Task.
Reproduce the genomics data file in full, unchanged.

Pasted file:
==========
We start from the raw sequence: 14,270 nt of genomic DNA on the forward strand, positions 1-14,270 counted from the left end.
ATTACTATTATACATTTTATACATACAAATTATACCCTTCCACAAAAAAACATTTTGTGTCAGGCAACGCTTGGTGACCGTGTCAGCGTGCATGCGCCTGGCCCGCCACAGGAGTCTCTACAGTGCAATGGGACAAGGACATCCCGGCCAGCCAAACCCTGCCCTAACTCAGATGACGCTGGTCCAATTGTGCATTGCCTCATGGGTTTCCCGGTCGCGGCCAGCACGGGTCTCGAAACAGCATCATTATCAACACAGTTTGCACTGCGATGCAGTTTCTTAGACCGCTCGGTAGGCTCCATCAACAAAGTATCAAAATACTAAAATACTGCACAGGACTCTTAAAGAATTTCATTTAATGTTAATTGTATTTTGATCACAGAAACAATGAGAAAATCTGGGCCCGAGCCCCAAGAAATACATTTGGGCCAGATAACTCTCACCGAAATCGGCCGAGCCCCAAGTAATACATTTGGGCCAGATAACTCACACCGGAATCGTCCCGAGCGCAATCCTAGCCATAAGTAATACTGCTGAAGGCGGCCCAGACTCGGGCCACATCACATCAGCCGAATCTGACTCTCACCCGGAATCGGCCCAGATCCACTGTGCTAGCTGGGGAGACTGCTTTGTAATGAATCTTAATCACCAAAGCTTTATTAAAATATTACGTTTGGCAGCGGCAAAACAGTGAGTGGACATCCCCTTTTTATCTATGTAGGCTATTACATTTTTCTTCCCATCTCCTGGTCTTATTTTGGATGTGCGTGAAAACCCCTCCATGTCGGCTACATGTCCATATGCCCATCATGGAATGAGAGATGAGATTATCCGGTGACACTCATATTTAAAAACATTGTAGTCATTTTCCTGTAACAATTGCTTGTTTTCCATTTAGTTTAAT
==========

We start from the raw sequence: 14,270 nt of genomic DNA on the forward strand, positions 1-14,270 counted from the left end.
ATTACTATTATACATTTTATACATACAAATTATACCCTTCCACAAAAAAACATTTTGTGTCAGGCAACGCTTGGTGACCGTGTCAGCGTGCATGCGCCTGGCCCGCCACAGGAGTCTCTACAGTGCAATGGGACAAGGACATCCCGGCCAGCCAAACCCTGCCCTAACTCAGATGACGCTGGTCCAATTGTGCATTGCCTCATGGGTTTCCCGGTCGCGGCCAGCACGGGTCTCGAAACAGCATCATTATCAACACAGTTTGCACTGCGATGCAGTTTCTTAGACCGCTCGGTAGGCTCCATCAACAAAGTATCAAAATACTAAAATACTGCACAGGACTCTTAAAGAATTTCATTTAATGTTAATTGTATTTTGATCACAGAAACAATGAGAAAATCTGGGCCCGAGCCCCAAGAAATACATTTGGGCCAGATAACTCTCACCGAAATCGGCCGAGCCCCAAGTAATACATTTGGGCCAGATAACTCACACCGGAATCGTCCCGAGCGCAATCCTAGCCATAAGTAATACTGCTGAAGGCGGCCCAGACTCGGGCCACATCACATCAGCCGAATCTGACTCTCACCCGGAATCGGCCCAGATCCACTGTGCTAGCTGGGGAGACTGCTTTGTAATGAATCTTAATCACCAAAGCTTTATTAAAATATTACGTTTGGCAGCGGCAAAACAGTGAGTGGACATCCCCTTTTTATCTATGTAGGCTATTACATTTTTCTTCCCATCTCCTGGTCTTATTTTGGATGTGCGTGAAAACCCCTCCATGTCGGCTACATGTCCATATGCCCATCATGGAATGAGAGATGAGATTATCCGGTGACACTCATATTTAAAAACATTGTAGTCATTTTCCTGTAACAATTGCTTGTTTTCCATTTAGTTTAAT